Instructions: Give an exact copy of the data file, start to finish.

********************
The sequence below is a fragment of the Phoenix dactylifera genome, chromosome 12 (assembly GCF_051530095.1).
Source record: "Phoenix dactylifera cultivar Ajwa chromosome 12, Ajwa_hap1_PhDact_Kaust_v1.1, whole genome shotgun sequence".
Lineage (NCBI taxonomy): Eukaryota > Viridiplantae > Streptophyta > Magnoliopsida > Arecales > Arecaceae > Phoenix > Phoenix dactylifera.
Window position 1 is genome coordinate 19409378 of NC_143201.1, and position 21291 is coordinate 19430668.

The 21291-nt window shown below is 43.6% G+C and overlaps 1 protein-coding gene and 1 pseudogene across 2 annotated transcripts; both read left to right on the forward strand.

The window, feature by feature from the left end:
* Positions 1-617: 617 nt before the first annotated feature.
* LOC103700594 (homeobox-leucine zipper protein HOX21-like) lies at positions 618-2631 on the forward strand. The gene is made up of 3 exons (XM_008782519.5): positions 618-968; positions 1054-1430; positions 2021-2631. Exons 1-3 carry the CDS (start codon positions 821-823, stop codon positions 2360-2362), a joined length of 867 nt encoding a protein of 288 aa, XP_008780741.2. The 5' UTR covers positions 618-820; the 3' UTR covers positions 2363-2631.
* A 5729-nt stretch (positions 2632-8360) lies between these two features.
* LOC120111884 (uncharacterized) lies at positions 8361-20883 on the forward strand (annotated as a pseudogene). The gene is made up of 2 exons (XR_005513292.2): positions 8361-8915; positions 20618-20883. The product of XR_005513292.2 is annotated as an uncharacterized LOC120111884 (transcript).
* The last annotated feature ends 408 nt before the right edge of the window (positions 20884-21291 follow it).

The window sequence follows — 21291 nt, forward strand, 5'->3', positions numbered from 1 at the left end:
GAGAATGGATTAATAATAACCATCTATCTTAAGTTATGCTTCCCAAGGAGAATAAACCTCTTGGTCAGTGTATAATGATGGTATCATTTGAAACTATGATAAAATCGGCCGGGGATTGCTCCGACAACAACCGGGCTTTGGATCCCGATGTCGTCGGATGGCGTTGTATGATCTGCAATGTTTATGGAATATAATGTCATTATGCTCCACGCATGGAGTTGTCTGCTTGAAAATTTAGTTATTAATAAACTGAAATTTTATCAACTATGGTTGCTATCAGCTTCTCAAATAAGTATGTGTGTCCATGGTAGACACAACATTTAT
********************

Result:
The sequence below is a fragment of the Phoenix dactylifera genome, chromosome 12 (assembly GCF_051530095.1).
Source record: "Phoenix dactylifera cultivar Ajwa chromosome 12, Ajwa_hap1_PhDact_Kaust_v1.1, whole genome shotgun sequence".
Lineage (NCBI taxonomy): Eukaryota > Viridiplantae > Streptophyta > Magnoliopsida > Arecales > Arecaceae > Phoenix > Phoenix dactylifera.
Window position 1 is genome coordinate 19409378 of NC_143201.1, and position 21291 is coordinate 19430668.

The 21291-nt window shown below is 43.6% G+C and overlaps 1 protein-coding gene and 1 pseudogene across 2 annotated transcripts; both read left to right on the forward strand.

The window, feature by feature from the left end:
* Positions 1-617: 617 nt before the first annotated feature.
* LOC103700594 (homeobox-leucine zipper protein HOX21-like) lies at positions 618-2631 on the forward strand. The gene is made up of 3 exons (XM_008782519.5): positions 618-968; positions 1054-1430; positions 2021-2631. Exons 1-3 carry the CDS (start codon positions 821-823, stop codon positions 2360-2362), a joined length of 867 nt encoding a protein of 288 aa, XP_008780741.2. The 5' UTR covers positions 618-820; the 3' UTR covers positions 2363-2631.
* A 5729-nt stretch (positions 2632-8360) lies between these two features.
* LOC120111884 (uncharacterized) lies at positions 8361-20883 on the forward strand (annotated as a pseudogene). The gene is made up of 2 exons (XR_005513292.2): positions 8361-8915; positions 20618-20883. The product of XR_005513292.2 is annotated as an uncharacterized LOC120111884 (transcript).
* The last annotated feature ends 408 nt before the right edge of the window (positions 20884-21291 follow it).

The window sequence follows — 21291 nt, forward strand, 5'->3', positions numbered from 1 at the left end:
GAGAATGGATTAATAATAACCATCTATCTTAAGTTATGCTTCCCAAGGAGAATAAACCTCTTGGTCAGTGTATAATGATGGTATCATTTGAAACTATGATAAAATCGGCCGGGGATTGCTCCGACAACAACCGGGCTTTGGATCCCGATGTCGTCGGATGGCGTTGTATGATCTGCAATGTTTATGGAATATAATGTCATTATGCTCCACGCATGGAGTTGTCTGCTTGAAAATTTAGTTATTAATAAACTGAAATTTTATCAACTATGGTTGCTATCAGCTTCTCAAATAAGTATGTGTGTCCATGGTAGACACAACATTTAT